WASHINGTON — President Joe Biden plunged into this week's Summit of the Americas aiming to push for regional progress in addressing economic development, climate change and migration despite the absence of some notable counterparts from Latin America.
With the U.S. playing host to the gathering for the first time since 1994, Biden and his team set about strengthening relationships and moving past the considerable drama over which world leaders would participate.
“At this summit,” Biden said in his opening remarks Wednesday night, “we have an opportunity for us to come together around some bold ideas, ambitious actions and to demonstrate to our people the incredible power of democracies to deliver concrete benefits and make life better for everyone. Everyone.”
The U.S. president was expected to spend Thursday sitting down with Canadian Prime Minister Justin Trudeau and Brazilian President Jair Bolsonaro, as well as deliver a speech to the broader group of attendees. Vice President Kamala Harris was to meet with Caribbean leaders to talk about clean energy, and first lady Jill Biden was hosting a brunch to build relationships with fellow spouses.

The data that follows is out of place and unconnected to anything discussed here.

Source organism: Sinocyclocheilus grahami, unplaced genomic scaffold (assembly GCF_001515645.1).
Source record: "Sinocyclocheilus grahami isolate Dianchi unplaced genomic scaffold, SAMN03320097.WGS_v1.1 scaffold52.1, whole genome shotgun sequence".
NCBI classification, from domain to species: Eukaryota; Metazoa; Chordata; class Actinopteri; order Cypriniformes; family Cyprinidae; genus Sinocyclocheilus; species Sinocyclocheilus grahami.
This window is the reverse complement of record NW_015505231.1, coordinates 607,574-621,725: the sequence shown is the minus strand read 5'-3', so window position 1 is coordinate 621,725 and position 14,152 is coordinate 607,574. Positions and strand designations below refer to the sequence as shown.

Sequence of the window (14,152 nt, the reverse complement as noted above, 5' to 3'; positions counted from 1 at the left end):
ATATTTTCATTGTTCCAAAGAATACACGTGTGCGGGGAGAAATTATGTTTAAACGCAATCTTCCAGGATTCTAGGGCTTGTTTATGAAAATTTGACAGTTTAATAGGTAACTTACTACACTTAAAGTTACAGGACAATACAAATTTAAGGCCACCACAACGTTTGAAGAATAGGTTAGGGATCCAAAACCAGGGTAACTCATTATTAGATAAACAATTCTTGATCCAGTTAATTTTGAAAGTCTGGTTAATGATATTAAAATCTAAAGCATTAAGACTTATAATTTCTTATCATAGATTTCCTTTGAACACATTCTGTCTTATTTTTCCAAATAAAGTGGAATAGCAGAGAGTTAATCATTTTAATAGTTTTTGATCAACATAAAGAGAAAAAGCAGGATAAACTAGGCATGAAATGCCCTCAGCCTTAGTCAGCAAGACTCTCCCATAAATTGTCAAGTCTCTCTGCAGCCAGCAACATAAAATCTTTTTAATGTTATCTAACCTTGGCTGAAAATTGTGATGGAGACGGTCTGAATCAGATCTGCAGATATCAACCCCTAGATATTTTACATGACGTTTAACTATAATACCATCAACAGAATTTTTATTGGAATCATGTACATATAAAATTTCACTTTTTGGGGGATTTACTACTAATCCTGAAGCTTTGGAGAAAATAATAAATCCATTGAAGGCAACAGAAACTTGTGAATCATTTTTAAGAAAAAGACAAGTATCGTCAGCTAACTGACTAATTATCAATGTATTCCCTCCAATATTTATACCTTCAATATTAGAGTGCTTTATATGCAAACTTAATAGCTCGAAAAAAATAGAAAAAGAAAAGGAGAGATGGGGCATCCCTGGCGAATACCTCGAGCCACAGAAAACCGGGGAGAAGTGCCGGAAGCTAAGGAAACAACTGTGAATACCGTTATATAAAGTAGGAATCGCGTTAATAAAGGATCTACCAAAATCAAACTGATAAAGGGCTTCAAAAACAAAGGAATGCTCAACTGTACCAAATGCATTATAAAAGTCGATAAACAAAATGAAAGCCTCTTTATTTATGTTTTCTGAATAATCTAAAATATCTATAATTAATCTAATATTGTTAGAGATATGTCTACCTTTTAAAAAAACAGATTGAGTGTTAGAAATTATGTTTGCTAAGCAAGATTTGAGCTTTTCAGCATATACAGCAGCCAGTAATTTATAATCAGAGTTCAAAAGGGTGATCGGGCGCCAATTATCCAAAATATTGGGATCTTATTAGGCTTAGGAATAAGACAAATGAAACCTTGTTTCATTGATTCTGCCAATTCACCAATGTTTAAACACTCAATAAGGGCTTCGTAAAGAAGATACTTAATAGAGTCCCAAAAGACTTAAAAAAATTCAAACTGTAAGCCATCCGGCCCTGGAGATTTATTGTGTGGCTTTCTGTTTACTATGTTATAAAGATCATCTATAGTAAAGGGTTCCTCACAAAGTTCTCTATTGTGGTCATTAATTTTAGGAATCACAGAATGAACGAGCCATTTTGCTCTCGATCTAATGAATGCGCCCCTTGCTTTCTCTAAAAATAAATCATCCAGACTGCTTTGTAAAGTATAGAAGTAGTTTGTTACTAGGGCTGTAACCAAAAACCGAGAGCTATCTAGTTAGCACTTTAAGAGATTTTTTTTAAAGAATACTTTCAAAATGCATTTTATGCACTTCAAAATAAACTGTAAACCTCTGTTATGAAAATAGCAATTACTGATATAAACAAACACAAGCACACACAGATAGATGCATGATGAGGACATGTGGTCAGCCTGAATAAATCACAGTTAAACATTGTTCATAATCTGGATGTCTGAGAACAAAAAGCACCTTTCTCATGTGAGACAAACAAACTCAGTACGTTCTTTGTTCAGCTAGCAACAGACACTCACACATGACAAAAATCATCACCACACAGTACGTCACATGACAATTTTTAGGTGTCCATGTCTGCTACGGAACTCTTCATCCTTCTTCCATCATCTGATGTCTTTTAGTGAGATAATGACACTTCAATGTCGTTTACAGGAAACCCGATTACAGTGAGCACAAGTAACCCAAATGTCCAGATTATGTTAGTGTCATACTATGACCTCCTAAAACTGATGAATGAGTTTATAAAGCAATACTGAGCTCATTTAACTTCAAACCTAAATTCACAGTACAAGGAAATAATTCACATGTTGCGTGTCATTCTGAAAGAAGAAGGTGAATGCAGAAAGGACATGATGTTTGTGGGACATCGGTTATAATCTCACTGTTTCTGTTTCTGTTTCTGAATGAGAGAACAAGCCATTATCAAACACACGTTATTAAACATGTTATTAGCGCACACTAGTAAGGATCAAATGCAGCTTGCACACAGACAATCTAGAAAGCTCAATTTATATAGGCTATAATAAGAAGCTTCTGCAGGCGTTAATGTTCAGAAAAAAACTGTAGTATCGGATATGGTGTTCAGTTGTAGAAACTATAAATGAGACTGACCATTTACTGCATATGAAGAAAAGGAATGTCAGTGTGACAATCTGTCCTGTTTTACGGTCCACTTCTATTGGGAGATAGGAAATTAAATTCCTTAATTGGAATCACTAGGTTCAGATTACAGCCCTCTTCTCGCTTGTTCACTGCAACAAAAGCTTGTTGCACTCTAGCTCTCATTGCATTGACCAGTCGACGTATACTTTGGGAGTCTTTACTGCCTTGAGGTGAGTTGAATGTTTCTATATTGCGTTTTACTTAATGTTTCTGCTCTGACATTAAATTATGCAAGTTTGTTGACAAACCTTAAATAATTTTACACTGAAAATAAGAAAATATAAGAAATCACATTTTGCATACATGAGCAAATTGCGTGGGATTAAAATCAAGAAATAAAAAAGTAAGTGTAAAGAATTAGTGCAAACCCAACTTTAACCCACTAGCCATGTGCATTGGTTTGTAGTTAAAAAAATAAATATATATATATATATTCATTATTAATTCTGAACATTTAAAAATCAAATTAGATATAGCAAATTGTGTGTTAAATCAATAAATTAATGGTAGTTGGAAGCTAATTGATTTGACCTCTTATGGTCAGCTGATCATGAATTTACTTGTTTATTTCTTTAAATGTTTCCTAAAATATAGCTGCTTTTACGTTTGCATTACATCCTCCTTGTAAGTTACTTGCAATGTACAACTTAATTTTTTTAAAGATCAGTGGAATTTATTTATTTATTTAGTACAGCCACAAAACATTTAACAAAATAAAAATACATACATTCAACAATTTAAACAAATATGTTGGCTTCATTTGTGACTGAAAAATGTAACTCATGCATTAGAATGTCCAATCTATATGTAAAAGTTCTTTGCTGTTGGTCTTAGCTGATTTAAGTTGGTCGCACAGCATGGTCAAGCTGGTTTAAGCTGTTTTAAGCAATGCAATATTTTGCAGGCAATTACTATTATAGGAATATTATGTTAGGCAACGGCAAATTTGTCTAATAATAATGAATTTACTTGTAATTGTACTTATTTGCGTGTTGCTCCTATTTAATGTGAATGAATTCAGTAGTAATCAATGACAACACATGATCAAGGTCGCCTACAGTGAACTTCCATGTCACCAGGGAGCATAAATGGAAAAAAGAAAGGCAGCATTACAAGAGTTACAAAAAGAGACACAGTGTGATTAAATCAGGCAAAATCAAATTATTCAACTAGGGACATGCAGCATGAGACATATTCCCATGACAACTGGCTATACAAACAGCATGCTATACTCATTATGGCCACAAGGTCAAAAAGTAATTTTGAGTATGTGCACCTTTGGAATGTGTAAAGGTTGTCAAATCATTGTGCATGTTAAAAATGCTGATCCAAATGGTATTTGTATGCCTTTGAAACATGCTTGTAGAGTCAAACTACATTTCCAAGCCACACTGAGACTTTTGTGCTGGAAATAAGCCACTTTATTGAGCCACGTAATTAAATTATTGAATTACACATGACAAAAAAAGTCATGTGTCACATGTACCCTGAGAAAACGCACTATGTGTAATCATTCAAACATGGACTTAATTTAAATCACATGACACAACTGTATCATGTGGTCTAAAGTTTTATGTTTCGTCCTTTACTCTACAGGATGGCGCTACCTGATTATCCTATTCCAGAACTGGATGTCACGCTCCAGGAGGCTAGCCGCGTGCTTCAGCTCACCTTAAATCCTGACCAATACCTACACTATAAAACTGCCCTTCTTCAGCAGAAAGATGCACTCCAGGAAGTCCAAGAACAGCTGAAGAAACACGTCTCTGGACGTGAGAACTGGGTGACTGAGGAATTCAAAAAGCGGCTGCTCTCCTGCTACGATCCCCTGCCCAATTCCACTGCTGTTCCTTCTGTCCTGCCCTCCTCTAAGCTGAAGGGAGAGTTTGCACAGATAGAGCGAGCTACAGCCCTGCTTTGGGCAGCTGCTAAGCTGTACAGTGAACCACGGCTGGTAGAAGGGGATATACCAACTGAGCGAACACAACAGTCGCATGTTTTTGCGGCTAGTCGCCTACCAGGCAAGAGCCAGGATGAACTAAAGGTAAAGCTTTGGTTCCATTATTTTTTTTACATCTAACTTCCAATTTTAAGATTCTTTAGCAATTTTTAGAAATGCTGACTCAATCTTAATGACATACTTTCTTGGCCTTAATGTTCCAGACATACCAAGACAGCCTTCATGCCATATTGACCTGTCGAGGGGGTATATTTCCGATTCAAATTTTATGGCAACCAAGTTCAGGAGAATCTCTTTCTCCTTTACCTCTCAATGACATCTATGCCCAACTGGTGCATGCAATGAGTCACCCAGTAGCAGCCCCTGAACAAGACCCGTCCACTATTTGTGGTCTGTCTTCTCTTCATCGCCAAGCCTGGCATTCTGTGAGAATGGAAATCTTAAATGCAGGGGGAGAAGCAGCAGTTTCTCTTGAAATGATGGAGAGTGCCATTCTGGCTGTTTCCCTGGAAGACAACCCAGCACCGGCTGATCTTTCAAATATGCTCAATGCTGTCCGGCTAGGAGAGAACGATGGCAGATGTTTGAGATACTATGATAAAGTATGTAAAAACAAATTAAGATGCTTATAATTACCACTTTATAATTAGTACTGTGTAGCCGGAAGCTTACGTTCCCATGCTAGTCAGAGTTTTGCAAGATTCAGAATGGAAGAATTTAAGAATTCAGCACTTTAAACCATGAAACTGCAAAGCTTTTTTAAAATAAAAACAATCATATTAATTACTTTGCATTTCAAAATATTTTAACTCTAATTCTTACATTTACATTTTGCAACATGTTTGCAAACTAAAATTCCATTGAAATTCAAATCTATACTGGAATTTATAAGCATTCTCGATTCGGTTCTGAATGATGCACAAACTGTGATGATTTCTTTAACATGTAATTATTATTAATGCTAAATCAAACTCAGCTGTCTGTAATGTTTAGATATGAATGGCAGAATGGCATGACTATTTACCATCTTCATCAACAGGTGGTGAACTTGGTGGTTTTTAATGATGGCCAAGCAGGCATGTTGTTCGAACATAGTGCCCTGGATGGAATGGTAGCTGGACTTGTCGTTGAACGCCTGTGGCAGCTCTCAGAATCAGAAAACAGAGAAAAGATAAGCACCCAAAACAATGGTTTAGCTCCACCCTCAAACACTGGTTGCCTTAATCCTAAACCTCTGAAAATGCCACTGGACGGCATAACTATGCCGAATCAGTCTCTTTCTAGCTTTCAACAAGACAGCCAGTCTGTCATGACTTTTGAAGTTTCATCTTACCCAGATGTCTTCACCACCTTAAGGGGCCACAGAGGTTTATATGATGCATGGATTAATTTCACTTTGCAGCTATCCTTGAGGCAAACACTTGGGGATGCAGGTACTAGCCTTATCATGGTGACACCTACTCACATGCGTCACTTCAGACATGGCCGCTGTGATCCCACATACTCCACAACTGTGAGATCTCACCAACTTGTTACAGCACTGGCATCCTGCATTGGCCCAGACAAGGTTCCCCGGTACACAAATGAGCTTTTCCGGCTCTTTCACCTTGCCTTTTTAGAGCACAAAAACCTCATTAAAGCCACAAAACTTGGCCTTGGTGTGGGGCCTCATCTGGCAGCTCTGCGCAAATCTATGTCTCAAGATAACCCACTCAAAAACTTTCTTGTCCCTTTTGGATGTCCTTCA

The day is expected to end with a dinner at the Getty Villa, an art museum with views of the Pacific Ocean.
A range of activists from the United States and dissidents from the region have been gathering around the Los Angeles convention center, where most of the meetings are taking place, to promote their causes.
There could be tension when Biden meets for the first time with Bolsonaro, an ally of former President Donald Trump. Bolsonaro is running for a second term and has been casting doubt on the credibility of his country’s elections, something that has alarmed officials in Washington.
When Bolsonaro accepted an invitation to the summit, he asked that Biden not confront him over his election attacks, according to three of the Brazilian leader’s Cabinet ministers who requested anonymity to discuss the issue.